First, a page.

Featured Research

from universities, journals, and other organizations

Caution urged in reducing blood pressure in patients with diabetes, coronary disease

Date:
March 15, 2010
Source:
University of Florida
Summary:
Systolic blood pressure levels between 130 and 140 appear to be the most healthful for patients with both diabetes and coronary artery disease, according to new findings.

For patients with diabetes and heart disease, less isn't always more -- at least when it comes to blood pressure.

New data show an increased risk of heart attack, stroke or death for patients having blood pressure deemed too high -- or too low, according to Rhonda Cooper-DeHoff, Pharm.D., an associate professor of pharmacy and medicine at UF. She reported her findings at the American College of Cardiology's 59th annual scientific session in Atlanta.

She recommends raising the systolic bar above 120 for blood pressure in patients with diabetes and coronary artery disease, saying that levels between 130 and 140 appear to be the most healthful.

Based on hypertension treatment guidelines, health-care practitioners have assumed that with regard to blood pressure, "the lower, the better," Cooper-DeHoff said. But, The International Verapamil SR-Trandolapril study, known as INVEST, suggests that the range considered normal for healthy Americans may actually be risky for those with a combined diagnosis of diabetes and coronary artery disease.

"Our data suggest that in patients with both diabetes and coronary artery disease, there is a blood pressure threshold below which cardiovascular risk increases," Cooper-DeHoff said.

As many as two out of three adults with diabetes have high blood pressure. Normal blood pressure as defined by the American Heart Association is less than 120 systolic and less than 80 diastolic. Blood pressure greater than 140 is still associated with a nearly 50 percent increase in cardiovascular risk in patients with diabetes. But efforts to reduce systolic blood pressure to below 130 did not appear to offer any additional benefit to diabetics with coronary artery disease compared with reduction of systolic blood pressure to between 130 and less than 140.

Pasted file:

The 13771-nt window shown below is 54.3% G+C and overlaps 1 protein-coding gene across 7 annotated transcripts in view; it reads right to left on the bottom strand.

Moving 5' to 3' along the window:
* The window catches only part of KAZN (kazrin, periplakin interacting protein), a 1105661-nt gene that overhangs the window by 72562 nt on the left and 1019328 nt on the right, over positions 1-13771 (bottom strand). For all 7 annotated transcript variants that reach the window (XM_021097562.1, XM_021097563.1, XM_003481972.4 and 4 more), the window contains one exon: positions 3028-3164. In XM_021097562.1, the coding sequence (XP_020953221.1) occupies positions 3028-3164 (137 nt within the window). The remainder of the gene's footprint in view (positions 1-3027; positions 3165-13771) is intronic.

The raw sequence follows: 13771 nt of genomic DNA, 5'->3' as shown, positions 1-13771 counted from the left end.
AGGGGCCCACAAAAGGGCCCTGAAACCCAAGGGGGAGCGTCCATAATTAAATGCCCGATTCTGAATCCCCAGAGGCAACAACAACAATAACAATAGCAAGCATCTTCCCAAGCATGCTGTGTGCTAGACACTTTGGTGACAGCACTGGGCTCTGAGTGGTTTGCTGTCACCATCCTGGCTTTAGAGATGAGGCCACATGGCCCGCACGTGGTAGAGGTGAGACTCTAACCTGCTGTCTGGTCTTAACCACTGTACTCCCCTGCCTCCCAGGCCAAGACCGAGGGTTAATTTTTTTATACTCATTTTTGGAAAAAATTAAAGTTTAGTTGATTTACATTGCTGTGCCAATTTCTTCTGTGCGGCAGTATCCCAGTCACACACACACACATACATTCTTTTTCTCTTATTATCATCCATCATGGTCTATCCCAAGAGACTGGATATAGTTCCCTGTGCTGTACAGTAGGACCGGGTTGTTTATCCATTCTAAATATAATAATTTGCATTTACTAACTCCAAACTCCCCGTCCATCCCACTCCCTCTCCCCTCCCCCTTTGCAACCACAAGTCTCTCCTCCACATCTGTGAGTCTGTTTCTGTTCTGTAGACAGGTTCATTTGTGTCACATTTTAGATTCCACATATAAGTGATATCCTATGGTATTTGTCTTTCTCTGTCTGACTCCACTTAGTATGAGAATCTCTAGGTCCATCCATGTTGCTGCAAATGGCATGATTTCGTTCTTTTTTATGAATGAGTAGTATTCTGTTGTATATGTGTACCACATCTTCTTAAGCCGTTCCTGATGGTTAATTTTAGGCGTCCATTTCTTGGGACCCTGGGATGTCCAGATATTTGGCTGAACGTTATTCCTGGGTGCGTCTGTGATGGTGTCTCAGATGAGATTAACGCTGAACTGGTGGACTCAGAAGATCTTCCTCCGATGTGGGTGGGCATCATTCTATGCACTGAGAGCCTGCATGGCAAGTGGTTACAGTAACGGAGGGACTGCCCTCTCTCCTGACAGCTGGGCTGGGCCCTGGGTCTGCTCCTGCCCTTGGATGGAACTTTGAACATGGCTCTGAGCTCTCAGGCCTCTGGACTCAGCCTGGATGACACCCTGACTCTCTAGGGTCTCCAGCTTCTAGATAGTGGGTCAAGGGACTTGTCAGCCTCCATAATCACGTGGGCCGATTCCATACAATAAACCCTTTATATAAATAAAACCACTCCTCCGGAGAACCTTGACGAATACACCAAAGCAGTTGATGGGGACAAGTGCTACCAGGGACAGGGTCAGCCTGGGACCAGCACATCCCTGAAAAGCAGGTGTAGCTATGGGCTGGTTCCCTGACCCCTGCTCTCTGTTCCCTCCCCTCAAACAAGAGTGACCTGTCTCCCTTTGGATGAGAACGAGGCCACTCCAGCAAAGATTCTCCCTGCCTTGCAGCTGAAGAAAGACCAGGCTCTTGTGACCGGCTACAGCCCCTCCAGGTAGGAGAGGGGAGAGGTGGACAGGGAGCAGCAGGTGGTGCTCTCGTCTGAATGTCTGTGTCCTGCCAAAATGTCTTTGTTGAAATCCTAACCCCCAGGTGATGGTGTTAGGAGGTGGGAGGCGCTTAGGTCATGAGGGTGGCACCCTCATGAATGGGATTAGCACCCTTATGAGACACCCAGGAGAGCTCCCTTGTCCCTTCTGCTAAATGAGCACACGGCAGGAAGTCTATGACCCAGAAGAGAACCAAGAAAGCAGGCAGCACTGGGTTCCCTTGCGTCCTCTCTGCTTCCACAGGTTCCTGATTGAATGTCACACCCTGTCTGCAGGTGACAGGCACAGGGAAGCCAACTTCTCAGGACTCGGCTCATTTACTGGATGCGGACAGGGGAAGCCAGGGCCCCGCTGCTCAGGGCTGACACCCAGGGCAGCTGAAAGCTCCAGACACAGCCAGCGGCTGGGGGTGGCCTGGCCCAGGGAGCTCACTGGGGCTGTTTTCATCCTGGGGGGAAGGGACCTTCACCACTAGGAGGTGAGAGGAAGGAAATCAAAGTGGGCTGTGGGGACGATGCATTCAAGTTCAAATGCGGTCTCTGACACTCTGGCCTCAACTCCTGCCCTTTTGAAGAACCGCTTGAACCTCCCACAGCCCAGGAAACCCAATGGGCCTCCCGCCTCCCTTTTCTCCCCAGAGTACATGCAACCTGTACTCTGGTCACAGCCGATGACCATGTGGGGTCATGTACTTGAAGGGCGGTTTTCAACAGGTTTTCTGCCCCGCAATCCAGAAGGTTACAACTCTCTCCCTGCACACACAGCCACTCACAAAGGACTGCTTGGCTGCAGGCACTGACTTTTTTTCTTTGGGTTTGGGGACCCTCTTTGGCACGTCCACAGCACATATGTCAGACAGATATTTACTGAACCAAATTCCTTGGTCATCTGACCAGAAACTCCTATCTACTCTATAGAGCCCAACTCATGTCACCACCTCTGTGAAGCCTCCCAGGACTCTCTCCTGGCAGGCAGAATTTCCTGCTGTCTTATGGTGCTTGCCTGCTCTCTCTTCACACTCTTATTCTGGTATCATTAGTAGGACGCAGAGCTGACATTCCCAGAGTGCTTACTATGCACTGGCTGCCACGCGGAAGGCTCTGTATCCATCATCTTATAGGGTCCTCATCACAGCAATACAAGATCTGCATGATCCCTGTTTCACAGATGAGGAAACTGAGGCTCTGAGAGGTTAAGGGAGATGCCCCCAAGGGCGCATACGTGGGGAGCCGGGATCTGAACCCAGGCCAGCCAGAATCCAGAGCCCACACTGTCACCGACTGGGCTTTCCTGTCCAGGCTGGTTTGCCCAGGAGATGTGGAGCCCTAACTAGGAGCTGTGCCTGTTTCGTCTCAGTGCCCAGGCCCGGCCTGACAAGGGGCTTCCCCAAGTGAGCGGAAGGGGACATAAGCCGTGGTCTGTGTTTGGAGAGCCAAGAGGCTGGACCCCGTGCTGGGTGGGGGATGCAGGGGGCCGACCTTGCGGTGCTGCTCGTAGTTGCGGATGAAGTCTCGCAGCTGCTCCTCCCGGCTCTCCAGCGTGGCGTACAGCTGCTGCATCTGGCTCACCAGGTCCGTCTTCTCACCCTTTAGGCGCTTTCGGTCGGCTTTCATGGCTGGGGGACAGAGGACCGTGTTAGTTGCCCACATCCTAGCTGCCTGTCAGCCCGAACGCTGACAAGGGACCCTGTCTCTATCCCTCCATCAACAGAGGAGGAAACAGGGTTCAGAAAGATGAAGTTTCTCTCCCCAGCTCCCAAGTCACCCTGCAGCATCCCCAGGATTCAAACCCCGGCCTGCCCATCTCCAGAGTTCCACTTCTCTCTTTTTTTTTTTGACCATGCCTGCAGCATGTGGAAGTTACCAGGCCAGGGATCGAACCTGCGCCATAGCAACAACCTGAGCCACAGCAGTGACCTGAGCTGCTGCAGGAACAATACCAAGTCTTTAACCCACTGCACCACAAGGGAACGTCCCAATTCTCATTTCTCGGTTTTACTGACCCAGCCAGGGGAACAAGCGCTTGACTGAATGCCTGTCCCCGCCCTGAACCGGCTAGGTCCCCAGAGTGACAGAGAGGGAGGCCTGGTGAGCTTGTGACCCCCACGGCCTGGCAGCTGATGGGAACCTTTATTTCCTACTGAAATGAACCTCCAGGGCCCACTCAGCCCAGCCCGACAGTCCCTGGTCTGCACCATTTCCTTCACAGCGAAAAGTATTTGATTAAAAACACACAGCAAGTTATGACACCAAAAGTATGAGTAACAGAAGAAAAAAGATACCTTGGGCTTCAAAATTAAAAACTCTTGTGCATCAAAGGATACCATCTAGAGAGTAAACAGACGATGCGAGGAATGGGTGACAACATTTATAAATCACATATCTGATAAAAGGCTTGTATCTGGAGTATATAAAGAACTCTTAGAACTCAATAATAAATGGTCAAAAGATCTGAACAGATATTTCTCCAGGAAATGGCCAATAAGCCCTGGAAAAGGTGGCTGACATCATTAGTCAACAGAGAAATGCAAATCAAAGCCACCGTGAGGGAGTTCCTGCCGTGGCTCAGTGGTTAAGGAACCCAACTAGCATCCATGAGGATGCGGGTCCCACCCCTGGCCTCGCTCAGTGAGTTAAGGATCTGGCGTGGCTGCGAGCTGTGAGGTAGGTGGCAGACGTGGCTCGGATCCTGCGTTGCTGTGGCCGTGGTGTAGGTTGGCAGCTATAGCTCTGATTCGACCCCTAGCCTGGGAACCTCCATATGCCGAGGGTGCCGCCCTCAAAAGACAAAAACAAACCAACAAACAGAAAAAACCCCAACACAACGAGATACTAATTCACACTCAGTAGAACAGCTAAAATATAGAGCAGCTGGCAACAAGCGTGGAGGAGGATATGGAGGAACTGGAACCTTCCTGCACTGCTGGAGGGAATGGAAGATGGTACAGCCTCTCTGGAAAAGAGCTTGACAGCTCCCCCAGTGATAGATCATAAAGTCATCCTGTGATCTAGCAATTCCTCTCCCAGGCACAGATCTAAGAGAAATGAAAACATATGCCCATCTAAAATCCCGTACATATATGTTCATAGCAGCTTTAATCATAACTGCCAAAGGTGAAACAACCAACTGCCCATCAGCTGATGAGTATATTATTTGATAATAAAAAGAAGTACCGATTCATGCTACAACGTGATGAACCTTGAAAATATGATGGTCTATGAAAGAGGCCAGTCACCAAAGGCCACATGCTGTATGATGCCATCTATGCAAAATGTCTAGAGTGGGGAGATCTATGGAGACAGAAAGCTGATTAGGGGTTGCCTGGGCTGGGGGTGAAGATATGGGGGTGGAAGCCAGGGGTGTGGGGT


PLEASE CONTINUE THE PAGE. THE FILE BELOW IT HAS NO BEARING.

Cooper-DeHoff's study reveals for the first time that this group of patients also had a similar increase in risk when their blood pressure was controlled to lower than 115 systolic -- the range recommended as normal by the American Heart Association.

Stephan Brietzke, M.D., an endocrinologist who did not participate in the research, was intrigued by the findings, saying that they parallel recent studies looking at blood sugar control, which suggest a U-shaped curve with higher cardiovascular risks at both "too high" and "too low" extremes.

Brietzke, an associate professor of clinical medicine at the University of Missouri-Columbia since 2002, led a multidisciplinary team that developed Veterans Health Administration and Department of Defense collaborative guidelines for the treatment of type 2 diabetes. He sees this as an important study for doctors treating patients with diabetes and cardiovascular disease.

"Identifying thresholds of when to initiate treatment, and when to say 'good enough,' is extremely important not only to optimize patient outcomes, but also to help reduce unnecessary costs of care," Brietzke said.

The AHA reports that heart disease or stroke is the top cause of death for people with diabetes, affecting more than 60 percent of patients. High blood pressure, common in diabetes, doubles the risk of cardiovascular disease.

The INVEST study is the first to evaluate the effects of blood pressure-lowering in diabetic patients diagnosed with coronary artery disease. Researchers analyzed data collected from 6,400 patients from fall 1997 to spring 2003. The patients, who were 50 or older, were recruited from more than 850 sites in 14 countries. The researchers further consulted the national death index for U.S.-enrolled patients for an additional five years to compare death rates of patients based on their blood pressure category ranging from tightly controlled to non-controlled hypertension.